- The AT&T Foundry has teamed with Nihon Kohden to retrofit Nihon’s LifeScope G3 telemeter worn by hospital patients to monitor their vital signs so that the device can toggle between Wi-Fi and cellular wireless networking connectivity.
This toggle capability contained in a “travel pack” enables patients to walk around areas of the hospital or on the hospital grounds where there is no Wi-Fi connectivity. The travel pack automatically switches between whichever signal is stronger to ensure that staff continue to receive patient vital signs.
Mobility after surgery is considered vital to recovery.
“Patient ambulation, the ability to walk from place to place independently with or without an assistive device, is necessary to improve joint and muscle strength, as well as prevent pressure ulcers during extended bed rest. It is a critical factor in improving patient well-being while in hospital, as well as reducing total length of stay,” explained the Physician-Patient Alliance for Health & Safety in a fact sheet.
In addition to the toggle capability, a GPS function was built into the travel pack to provide information on the patient’s location to the hospital staff. This enables staff to locate the patient should an alarm be triggered by the telemeter.
“Some vendors’ systems are not up to the latest technology. The investment in upgrading a lot of these older systems to the latest and greatest technology might be a little too costly. Nihon is a perfect example of AT&T working with vendors to give them additional capability. We modified something that they already have in place so that it can be used with the technology that's available today,” explained Maria Lensing, vice president of global healthcare solutions at AT&T.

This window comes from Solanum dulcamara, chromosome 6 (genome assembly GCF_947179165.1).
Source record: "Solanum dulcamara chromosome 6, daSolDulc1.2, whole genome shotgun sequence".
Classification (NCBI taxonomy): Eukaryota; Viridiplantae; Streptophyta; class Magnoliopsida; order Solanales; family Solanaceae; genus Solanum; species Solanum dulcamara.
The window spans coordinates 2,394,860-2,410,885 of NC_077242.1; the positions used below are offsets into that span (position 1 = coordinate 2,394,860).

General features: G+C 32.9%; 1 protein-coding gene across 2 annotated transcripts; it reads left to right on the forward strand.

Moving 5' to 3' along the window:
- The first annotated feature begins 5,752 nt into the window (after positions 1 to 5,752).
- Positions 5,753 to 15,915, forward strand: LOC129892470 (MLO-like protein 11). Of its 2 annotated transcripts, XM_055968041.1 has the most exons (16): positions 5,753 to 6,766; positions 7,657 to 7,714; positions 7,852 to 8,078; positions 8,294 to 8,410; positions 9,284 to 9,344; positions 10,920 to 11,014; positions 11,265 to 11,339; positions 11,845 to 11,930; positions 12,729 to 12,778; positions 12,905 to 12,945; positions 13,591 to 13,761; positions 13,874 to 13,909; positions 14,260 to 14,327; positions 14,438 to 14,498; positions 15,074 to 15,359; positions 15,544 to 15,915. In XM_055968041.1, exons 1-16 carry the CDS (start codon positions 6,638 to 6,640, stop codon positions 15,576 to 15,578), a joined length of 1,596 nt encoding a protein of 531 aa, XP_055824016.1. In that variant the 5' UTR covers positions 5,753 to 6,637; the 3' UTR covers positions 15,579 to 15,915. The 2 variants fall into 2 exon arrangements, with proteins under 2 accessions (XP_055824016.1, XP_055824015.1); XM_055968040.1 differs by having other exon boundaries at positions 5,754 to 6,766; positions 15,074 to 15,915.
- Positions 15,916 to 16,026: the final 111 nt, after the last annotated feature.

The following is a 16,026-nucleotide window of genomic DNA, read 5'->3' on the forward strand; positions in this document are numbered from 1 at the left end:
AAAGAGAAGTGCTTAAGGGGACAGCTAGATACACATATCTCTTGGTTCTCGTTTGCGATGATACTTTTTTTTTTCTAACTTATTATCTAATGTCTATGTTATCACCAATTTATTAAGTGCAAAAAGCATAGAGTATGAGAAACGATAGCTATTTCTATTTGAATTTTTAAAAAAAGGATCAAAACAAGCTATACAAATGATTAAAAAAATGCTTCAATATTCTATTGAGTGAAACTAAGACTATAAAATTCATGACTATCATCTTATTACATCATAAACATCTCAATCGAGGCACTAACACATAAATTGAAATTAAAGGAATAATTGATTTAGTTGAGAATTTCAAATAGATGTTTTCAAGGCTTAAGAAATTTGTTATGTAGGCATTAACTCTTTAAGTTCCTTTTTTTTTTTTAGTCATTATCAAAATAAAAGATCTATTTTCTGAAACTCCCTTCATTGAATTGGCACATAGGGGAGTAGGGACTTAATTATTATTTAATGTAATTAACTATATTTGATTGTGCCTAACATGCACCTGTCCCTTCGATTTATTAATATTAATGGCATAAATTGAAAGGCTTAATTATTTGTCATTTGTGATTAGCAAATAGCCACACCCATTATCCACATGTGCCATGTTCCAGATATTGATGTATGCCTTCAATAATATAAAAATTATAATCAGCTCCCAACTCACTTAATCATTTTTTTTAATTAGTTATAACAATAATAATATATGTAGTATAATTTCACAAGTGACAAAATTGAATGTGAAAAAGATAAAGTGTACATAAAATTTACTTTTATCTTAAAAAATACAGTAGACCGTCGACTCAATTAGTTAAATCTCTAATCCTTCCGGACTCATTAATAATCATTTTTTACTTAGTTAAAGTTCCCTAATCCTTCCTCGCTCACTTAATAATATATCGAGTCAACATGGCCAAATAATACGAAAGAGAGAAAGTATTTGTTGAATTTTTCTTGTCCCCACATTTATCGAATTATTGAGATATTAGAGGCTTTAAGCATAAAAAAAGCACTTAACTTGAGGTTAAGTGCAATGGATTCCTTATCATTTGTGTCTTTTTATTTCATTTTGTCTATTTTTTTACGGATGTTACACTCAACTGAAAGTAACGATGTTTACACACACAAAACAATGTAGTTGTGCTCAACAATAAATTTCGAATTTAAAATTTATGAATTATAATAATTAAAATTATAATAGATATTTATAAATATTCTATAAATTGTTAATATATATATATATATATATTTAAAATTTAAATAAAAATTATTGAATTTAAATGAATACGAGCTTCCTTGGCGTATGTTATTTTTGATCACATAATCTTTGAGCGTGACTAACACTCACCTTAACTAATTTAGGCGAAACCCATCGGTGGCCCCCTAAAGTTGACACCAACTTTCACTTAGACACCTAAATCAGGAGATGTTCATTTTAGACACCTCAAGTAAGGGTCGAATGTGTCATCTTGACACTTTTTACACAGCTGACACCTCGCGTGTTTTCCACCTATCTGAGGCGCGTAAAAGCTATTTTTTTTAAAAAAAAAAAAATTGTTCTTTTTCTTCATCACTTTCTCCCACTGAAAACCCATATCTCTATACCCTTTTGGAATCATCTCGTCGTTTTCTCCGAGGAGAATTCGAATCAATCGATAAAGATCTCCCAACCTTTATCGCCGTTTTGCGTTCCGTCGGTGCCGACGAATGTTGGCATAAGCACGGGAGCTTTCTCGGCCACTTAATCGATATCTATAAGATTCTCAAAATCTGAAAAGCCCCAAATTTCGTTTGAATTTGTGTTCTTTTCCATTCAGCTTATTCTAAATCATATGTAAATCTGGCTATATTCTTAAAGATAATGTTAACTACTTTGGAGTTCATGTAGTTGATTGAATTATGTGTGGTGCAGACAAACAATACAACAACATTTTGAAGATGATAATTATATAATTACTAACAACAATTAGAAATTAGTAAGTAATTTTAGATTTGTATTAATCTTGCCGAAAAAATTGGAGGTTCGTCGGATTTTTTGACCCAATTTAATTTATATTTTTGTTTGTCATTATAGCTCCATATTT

“The foundry is our center of innovation. We have six centers of innovation around the world. That's where we bring third party vendors, and we work collaboratively to create solutions,” Lensing told HITInfrastructure.com.
AT&T also developed a web interface for managing the LifeScope G3 devices remotely. It integrates the G3 monitoring capabilities into the interface, which enables staff to visualize a patient’s status.
A visual dashboard allows the hospital to view a variety of patient and network data statistics. For example, hospital staff can view alerts on patient vitals like respiration and blood-oxygen content alongside device data usage and most frequently used network connection.
AT&T and Nihon Kohden are currently testing the travel pack in a hospital setting. The plan is to expand connectivity to the home and other areas, so that the patient can be monitored after he or she leaves the hospital.
In addition, AT&T worked with San Francisco-based Bodyport to develop a smart scale that can detect early signs of heart disease and transmit the data to a remote care team using the AT&T LTE-M cellular network.
LTE-M is a low-power wide-area technology built to support IoT device connectivity. It is secure and provides features that can lower power consumption to extend battery life and enhance coverage to connect hard-to-reach devices.
“A patient steps on the scale. A daily routine for most of us. And with that one simple step the Bodyport scale’s proprietary sensor technology captures electrical and mechanical heart function, data that is typically only available through in-clinic measures such as ECG and echocardiography,” Lensing explained in a blog post.
“The AT&T LTE-M cellular network enables the transmission of multiple biomarkers of cardiovascular function to a remote care team. This allows the clinician to determine in near real-time patient risk and status,” Lensing added.
Bodyport is performing clinical trials of the smart scale at several hospitals. The company is focusing on patients with cardiometabolic risk factors like high blood pressure and diabetes, and it is also monitoring heart failure patients to help clinicians identify those at highest risk of readmissions.
“I think this is exciting stuff. A daily routine can help care teams predict changes in health status, enable early interventions, and help keep patients healthy and out of the hospital,” Lensing concluded.